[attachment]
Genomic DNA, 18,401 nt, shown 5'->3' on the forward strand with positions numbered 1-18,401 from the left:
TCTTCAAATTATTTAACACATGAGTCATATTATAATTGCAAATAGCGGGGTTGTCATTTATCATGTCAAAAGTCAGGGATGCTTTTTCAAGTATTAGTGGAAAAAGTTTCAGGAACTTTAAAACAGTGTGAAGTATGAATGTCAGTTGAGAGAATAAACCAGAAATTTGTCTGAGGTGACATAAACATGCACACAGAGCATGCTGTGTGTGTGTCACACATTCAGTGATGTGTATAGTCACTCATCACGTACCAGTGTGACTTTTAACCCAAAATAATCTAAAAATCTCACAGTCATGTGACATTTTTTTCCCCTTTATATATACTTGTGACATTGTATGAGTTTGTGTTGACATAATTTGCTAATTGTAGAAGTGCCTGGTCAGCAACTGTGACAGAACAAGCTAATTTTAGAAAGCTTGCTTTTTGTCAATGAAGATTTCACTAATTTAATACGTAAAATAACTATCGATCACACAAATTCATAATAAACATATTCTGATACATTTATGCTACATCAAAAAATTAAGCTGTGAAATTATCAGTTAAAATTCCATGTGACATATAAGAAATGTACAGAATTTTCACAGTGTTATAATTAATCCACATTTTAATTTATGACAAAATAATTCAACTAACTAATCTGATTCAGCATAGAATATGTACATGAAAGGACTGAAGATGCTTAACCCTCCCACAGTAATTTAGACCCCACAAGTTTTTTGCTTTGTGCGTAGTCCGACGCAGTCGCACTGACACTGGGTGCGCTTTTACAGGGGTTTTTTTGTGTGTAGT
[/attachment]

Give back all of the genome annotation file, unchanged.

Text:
Genomic DNA, 18,401 nt, shown 5'->3' on the forward strand with positions numbered 1-18,401 from the left:
TCTTCAAATTATTTAACACATGAGTCATATTATAATTGCAAATAGCGGGGTTGTCATTTATCATGTCAAAAGTCAGGGATGCTTTTTCAAGTATTAGTGGAAAAAGTTTCAGGAACTTTAAAACAGTGTGAAGTATGAATGTCAGTTGAGAGAATAAACCAGAAATTTGTCTGAGGTGACATAAACATGCACACAGAGCATGCTGTGTGTGTGTCACACATTCAGTGATGTGTATAGTCACTCATCACGTACCAGTGTGACTTTTAACCCAAAATAATCTAAAAATCTCACAGTCATGTGACATTTTTTTCCCCTTTATATATACTTGTGACATTGTATGAGTTTGTGTTGACATAATTTGCTAATTGTAGAAGTGCCTGGTCAGCAACTGTGACAGAACAAGCTAATTTTAGAAAGCTTGCTTTTTGTCAATGAAGATTTCACTAATTTAATACGTAAAATAACTATCGATCACACAAATTCATAATAAACATATTCTGATACATTTATGCTACATCAAAAAATTAAGCTGTGAAATTATCAGTTAAAATTCCATGTGACATATAAGAAATGTACAGAATTTTCACAGTGTTATAATTAATCCACATTTTAATTTATGACAAAATAATTCAACTAACTAATCTGATTCAGCATAGAATATGTACATGAAAGGACTGAAGATGCTTAACCCTCCCACAGTAATTTAGACCCCACAAGTTTTTTGCTTTGTGCGTAGTCCGACGCAGTCGCACTGACACTGGGTGCGCTTTTACAGGGGTTTTTTTGTGTGTAGT